I was reading Alternet last week, the uber progressive leftist publication, when I saw this headline:
And I thought "you got me". What is the one thing that America can do to turn itself around? Conquer Ebola, help the disadvantaged, deal with that whole income inequality thing, cure cancer? Tell me, tell me. And surprise, surprise, the answer instead is, America can fuck Israel, the greatest threat to this and every other planet in our solar system.
The article is actually an ersatz interview with another noted Israel hater and self loather, Amy Goodman, who serves him up the appropriate softballs:
I am not going to beat this to death, won't even try to defend Israel this morning. But I did have a minor epiphany when reading this. The President is obviously a closet Chomskyite. He pals around with guys like Khalidi, his whole worldview was shaped by people who hate Israel. The Alice and Amy Goodmans, the Roger Waters, Peter Gelbs, Teresa Kerrys and Barack Obama's of this world are heavily invested in a narrative where the evilAMY GOODMAN: What do you think is the most—the single most important action the United States can take? And what about its role over the years? What is its interest here?
NOAM CHOMSKY: Well, one important action that the United States could take is to live up to its own laws. Of course, it would be nice if it lived up to international law, but maybe that’s too much to ask, but live up to its own laws. And there are several. And here, incidentally, I have in mind advice to activists also, who I think ought to be organizing and educating in this direction. There are two crucial cases.
One of them is what’s called the Leahy Law. Patrick Leahy, Senator Leahy, introduced legislation called the Leahy Law, which bars sending weapons to any military units which are involved in consistent human rights violations. There isn’t the slightest doubt that the Israeli army is involved in massive human rights violations, which means that all dispatch of U.S. arms to Israel is in violation of U.S. law. I think that’s significant. The U.S. should be called upon by its own citizens to—and by others, to adhere to U.S. law, which also happens to conform to international law in this case, as Amnesty International, for example, for years has been calling for an arms embargo against Israel for this reason. These are all steps that can be taken.The second is the tax-exempt status that is given to organizations in the United States which are directly involved in the occupation and in significant attacks on human and civil rights within Israel itself, like the Jewish National Fund. Take a look at its charter with the state of Israel, which commits it to acting for the benefit of people of Jewish race, religion and origin within Israel. One of the consequences of that is that by a complex array of laws and administrative practices, the fund pretty much administers about 90 percent of the land of the country, with real consequences for who can live places. They get tax-exempt status also for their activities in the West Bank, which are strictly criminal. I think that’s also straight in violation of U.S. law. Now, those are important things.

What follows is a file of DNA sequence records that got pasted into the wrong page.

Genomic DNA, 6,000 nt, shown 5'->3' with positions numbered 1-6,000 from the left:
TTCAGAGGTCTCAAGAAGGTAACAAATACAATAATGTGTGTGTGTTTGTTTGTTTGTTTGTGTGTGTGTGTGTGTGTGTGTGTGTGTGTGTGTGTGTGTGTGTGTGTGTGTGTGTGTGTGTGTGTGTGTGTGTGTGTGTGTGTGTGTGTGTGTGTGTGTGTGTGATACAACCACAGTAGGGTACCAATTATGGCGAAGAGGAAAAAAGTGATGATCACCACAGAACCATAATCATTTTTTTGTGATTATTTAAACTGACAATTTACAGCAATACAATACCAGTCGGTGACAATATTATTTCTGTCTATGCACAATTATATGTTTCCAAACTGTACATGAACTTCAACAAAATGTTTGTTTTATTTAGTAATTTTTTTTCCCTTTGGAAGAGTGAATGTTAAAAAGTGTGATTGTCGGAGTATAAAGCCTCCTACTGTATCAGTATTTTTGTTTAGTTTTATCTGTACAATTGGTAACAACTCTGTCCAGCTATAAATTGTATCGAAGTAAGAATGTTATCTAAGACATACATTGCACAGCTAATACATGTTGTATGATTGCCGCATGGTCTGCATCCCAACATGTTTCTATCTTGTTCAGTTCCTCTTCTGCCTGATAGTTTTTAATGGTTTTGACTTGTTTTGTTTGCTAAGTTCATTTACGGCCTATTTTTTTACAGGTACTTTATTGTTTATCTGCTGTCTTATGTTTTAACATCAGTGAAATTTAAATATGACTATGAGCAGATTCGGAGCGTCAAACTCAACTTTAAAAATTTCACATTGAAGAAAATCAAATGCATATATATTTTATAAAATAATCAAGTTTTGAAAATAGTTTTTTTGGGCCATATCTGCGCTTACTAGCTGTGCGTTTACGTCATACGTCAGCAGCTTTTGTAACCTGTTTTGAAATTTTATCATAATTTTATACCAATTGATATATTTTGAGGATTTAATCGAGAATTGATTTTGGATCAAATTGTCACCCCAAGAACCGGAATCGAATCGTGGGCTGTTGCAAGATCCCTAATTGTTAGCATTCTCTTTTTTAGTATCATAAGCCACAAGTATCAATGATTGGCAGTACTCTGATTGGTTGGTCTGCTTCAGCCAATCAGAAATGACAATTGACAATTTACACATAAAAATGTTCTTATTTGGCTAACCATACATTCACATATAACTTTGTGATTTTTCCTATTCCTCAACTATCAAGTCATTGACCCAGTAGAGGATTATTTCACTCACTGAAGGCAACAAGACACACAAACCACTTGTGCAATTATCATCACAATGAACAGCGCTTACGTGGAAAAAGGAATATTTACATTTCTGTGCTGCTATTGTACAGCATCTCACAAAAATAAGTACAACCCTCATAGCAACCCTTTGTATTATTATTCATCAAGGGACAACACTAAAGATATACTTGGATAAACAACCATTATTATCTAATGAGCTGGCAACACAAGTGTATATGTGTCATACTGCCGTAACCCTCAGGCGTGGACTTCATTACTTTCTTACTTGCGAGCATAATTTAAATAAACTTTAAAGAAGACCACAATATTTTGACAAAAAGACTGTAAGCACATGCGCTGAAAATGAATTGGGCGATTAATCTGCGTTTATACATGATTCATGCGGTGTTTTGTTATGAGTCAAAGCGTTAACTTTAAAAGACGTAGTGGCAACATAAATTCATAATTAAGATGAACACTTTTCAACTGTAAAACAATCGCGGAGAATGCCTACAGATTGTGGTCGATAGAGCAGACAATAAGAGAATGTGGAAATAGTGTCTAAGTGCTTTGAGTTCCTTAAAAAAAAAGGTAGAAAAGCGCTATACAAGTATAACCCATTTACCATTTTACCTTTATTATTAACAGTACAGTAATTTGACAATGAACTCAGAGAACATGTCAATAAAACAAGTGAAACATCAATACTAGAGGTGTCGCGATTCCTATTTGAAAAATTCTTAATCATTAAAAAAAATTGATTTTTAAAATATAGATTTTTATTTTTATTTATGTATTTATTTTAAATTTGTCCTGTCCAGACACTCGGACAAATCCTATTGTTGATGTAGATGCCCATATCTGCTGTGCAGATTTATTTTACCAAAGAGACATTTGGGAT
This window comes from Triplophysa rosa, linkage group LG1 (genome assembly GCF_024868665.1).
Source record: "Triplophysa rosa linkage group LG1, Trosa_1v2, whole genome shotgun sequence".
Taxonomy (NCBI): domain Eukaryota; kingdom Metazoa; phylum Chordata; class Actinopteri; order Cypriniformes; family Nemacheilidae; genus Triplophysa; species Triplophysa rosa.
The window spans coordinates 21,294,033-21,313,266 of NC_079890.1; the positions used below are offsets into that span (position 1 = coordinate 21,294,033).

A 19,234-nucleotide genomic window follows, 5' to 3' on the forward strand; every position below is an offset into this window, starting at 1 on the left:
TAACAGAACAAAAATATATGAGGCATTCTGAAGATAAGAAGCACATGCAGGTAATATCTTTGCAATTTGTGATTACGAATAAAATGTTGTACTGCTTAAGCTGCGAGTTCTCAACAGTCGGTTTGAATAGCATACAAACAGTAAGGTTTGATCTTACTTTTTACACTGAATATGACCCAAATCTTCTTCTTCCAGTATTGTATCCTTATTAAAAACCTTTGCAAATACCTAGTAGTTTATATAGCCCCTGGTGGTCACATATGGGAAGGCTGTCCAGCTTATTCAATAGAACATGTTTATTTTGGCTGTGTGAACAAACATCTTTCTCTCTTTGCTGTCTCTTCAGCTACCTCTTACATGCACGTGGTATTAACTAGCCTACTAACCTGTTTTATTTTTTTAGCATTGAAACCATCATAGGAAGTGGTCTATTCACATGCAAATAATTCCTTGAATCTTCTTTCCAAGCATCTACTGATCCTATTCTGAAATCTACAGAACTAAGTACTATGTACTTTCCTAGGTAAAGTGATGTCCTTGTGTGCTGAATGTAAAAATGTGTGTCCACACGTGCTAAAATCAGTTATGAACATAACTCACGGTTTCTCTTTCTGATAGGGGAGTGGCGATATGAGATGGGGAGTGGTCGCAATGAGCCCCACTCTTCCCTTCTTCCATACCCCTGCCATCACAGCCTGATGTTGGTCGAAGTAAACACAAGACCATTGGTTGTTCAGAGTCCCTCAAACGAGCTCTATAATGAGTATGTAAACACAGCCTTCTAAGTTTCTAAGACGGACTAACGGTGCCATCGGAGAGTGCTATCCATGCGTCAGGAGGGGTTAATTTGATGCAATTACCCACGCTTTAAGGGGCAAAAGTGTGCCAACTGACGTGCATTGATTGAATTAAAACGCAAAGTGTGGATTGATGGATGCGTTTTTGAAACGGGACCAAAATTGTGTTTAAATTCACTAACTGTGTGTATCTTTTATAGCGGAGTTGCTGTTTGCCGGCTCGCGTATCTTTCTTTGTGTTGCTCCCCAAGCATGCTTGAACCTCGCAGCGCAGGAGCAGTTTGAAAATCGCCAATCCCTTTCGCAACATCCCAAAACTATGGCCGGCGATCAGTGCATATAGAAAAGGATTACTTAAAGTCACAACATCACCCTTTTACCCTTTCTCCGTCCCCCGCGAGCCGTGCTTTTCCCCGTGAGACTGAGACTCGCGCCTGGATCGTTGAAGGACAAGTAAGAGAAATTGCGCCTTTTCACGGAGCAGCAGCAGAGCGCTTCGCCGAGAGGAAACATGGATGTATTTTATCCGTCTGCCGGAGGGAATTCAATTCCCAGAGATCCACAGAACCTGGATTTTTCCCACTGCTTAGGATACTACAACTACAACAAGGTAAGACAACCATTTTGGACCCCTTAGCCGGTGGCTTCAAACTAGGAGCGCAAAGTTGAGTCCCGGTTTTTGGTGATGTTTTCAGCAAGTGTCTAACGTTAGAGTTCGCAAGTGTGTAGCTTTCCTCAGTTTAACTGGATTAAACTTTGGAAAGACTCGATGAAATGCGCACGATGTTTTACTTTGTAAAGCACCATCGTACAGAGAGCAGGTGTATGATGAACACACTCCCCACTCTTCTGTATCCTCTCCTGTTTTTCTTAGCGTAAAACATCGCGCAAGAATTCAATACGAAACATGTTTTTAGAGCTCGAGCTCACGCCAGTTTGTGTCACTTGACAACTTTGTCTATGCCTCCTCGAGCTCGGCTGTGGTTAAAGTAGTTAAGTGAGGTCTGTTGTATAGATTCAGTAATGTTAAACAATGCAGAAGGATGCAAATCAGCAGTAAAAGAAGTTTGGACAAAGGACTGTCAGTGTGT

I see no anti-Semitic implications in denial of the existence of gas chambers, or even denial of the holocaust. Nor would there be anti-Semitic implications, per se, in the claim that the holocaust (whether one believes it took place or not) is being exploited, viciously so, by apologists for Israeli repression and violence. I see no hint of anti-Semitic implications in Faurisson's work ...Noam Chomsky, letter to Bill Rubenstein